Trucks & SUVs

The Toyota Land Cruiser’s Longevity Is the Only Good Thing About It

As a full-size SUV, the Toyota Land Cruiser has a reputation for striking a nice balance between off-road adventure and comfortable luxury. The latest Land Cruiser is heavy and solid. It comes with a wealth of standard features and conveniences. 

The Land Cruiser has been around a while. How did it get its start? What are the latest cruisers like? What’s the limited Heritage Edition?

The history of the Toyota Land Cruiser

The Toyota Land Cruiser’s story goes all the way back to 1951. In June 1950, North Korea invaded South Korea. The U.S. backed pro-Western South Korea against its Soviet-supported invaders. There was a clear need for military vehicles. Since the U.S. still happened to occupy Japan, they encouraged the nation to develop a vehicle to meet this need for a locally-sourced truck.

At the top of 1951, Toyota presented a prototype military truck. The styling of the Toyota Jeep BJ drew inspiration from the military-grade Jeeps used by U.S. Forces in Japan. It also took inspiration from Toyota’s B-type 3.4-liter V6 engine. The prototype wasn’t picked up by Japan’s National Police Reserve Forces, but it was commissioned by Japan’s National Police Agency and used for a patrol car.

Because of copyright issues with the name “Jeep,” Toyota renamed the vehicle the Land Cruiser, and it went on sale in mid-1954. It wouldn’t be sold to the U.S. market until 1958.

Since that time, the Land Cruiser has been produced in cab chassis, convertible, hardtop, and station wagon body styles. The vehicle’s longevity and reliability have been big draws for it, and Toyota tests it rigorously each generation. 

The 2020 models

The Toyota Land Cruiser has been around more than half a century. Over those decades, the Land Cruiser has grown and adapted. It’s always been a capable off-roading vehicle. Over the years, it became more upscale and convenient.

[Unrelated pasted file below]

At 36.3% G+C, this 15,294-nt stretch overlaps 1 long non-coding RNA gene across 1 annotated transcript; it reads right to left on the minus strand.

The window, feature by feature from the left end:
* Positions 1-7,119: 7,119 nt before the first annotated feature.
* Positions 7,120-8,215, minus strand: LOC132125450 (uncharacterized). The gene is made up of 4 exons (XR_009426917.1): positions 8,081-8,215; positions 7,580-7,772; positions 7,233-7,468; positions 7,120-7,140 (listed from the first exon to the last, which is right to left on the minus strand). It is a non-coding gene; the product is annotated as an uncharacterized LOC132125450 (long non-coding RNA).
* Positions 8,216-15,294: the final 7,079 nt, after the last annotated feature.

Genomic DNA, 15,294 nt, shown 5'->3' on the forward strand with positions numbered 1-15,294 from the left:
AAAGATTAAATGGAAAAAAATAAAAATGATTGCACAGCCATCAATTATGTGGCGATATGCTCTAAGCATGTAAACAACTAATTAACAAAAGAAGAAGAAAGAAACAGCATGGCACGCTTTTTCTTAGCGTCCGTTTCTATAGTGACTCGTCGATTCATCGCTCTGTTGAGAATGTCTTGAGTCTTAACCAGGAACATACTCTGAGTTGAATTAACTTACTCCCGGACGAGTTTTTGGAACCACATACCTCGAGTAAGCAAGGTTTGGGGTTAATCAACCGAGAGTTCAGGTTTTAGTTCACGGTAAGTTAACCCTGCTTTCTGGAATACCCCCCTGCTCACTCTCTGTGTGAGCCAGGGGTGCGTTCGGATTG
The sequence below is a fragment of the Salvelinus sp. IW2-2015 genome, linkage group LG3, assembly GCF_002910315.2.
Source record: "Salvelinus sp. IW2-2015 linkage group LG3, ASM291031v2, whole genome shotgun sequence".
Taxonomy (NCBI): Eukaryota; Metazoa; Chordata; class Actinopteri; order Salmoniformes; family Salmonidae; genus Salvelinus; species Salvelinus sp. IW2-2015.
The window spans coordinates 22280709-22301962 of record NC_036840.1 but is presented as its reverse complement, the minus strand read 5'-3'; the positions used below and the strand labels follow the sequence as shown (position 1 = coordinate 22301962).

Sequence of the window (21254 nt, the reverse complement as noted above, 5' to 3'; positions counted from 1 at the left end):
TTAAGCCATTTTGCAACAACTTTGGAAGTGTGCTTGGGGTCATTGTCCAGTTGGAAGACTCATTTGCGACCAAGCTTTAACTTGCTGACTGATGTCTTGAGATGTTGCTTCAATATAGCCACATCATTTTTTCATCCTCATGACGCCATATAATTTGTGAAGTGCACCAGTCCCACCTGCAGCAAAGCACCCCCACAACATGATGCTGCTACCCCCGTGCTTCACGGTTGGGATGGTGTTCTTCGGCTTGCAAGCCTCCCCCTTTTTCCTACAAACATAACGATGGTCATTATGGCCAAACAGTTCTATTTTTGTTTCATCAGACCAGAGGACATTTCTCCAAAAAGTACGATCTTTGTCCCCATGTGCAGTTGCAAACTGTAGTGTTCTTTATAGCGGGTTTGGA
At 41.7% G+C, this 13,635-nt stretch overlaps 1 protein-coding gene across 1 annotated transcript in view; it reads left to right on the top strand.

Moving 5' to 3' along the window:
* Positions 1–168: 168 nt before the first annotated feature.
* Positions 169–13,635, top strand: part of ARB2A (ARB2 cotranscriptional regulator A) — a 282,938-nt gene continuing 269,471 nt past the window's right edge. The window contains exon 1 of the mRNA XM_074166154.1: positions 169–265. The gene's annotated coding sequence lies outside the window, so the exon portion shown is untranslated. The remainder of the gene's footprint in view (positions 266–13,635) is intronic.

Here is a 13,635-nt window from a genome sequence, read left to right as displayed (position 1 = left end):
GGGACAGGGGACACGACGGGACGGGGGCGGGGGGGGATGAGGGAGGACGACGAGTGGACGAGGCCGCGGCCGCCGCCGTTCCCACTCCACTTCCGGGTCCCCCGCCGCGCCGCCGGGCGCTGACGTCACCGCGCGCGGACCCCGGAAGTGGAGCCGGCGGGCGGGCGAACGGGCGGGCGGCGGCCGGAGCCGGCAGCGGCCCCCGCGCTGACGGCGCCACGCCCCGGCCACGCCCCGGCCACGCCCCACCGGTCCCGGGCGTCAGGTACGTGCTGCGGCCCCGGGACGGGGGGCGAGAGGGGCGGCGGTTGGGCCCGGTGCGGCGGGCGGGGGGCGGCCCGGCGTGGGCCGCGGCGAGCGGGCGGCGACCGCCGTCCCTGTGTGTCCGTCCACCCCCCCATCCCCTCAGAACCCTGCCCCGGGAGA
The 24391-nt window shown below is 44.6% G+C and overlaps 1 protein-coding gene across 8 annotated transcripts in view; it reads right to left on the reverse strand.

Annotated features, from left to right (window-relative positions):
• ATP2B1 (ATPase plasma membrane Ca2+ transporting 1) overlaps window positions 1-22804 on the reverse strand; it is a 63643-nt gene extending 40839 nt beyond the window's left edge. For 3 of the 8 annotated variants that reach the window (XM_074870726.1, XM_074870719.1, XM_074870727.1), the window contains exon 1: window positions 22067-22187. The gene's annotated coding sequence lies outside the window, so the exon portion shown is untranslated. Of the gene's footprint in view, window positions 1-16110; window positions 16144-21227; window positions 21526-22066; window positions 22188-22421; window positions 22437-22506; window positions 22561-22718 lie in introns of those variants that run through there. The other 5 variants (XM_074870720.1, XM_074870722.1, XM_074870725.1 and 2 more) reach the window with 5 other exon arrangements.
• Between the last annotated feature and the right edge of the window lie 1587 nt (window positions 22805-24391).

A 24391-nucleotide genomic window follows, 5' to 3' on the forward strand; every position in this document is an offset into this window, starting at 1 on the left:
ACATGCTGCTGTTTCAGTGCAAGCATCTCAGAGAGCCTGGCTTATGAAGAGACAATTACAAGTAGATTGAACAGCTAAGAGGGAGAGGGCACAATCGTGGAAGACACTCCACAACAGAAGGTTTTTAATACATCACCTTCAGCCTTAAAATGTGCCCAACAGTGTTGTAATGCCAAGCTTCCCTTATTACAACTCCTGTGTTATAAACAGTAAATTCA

The latest Land Cruiser models, however, leave a lot to be desired. According to the folks at Motor1.com, there are other full-size SUVs you may want to consider first. Why?

There are other SUVs on the market that can go where Land Cruiser can go but do it better. They aren’t judging anyone for getting a new Land Cruiser because they admire the exclusivity. They understand some like the impression that if you own a Land Cruiser, you’re a connoisseur. 

But the fuel economy is terrible. The interior doesn’t have the signature branding and flair of its competition. There’s also not as much cargo space in the three-row models as some of its peers offer.

You don’t see a lot of Toyota Land Cruisers these days. Mercedes-Benz sold 43,000 GLS-Class SUVs from 2018 to 2019 while Toyota sold 46,000 Land Cruisers since 2005 according to the tracker at Good Car Bad Car.

The Heritage Edition

For 2020, Toyota released the Land Cruiser Heritage Edition, and only 1,200 units were produced for the U.S.

The team at Motor1.com like the limited-edition Land Cruiser for its size and power. The V8 engine is robust without being showy, and that seems to be the theme of the edition. The exterior is boxy and solid. The interior offers a wide range of controls to manage its off-road systems. It’s a reminder that the Land Cruiser can get the kids to ballet class and basketball practice. It can also handle just about any terrain you throw at it.

The styling cues for the Heritage Edition manage to boost its appearance while still being conservative. The badging at the D-pillar is visually appealing as are the BBS gold wheels. The Yakima roof rack is a nod to models from the past. While it creates a lot of noise, it does pretty much announce that the vehicle is ready for any outdoor adventure. Smaller touches like black grille accents and darker chrome make the limited-edition vehicles feel even more exclusive.

The interior is upscale with leather on the dash and center stack. There is nice contrast stitching too for a more high-end feel. The cabin reminds you that the Land Cruiser’s sibling is the ritzy Lexus LX 570.

What did the team not like? They didn’t like the Dunlop Grandtrek AT23 tires, saying they looked out of place on a vehicle with such off-roading prowess. The team didn’t understand why the tires weren’t more aggressive and appropriate for such a vehicle. 

Outside of that, the only other styling complaint they had was the grille. They would prefer the grille be replaced with Toyota lettering on a blacked-out mesh like the brand’s other off-road vehicles have. They pointed out the original Land Cruiser FJ40s had that styling element, and it is a heritage edition.

The Motor1.com team also took issue with the price. The price tag is over $85,000 for the regular Land Cruiser and the Heritage Edition adds $2,330 on top of that. And that’s for some celebratory styling touches. Some who are Land Cruiser enthusiasts might not mind the hefty price. Others may want to check out the Mercedes GLS-Class or the Range Rover in the same segment.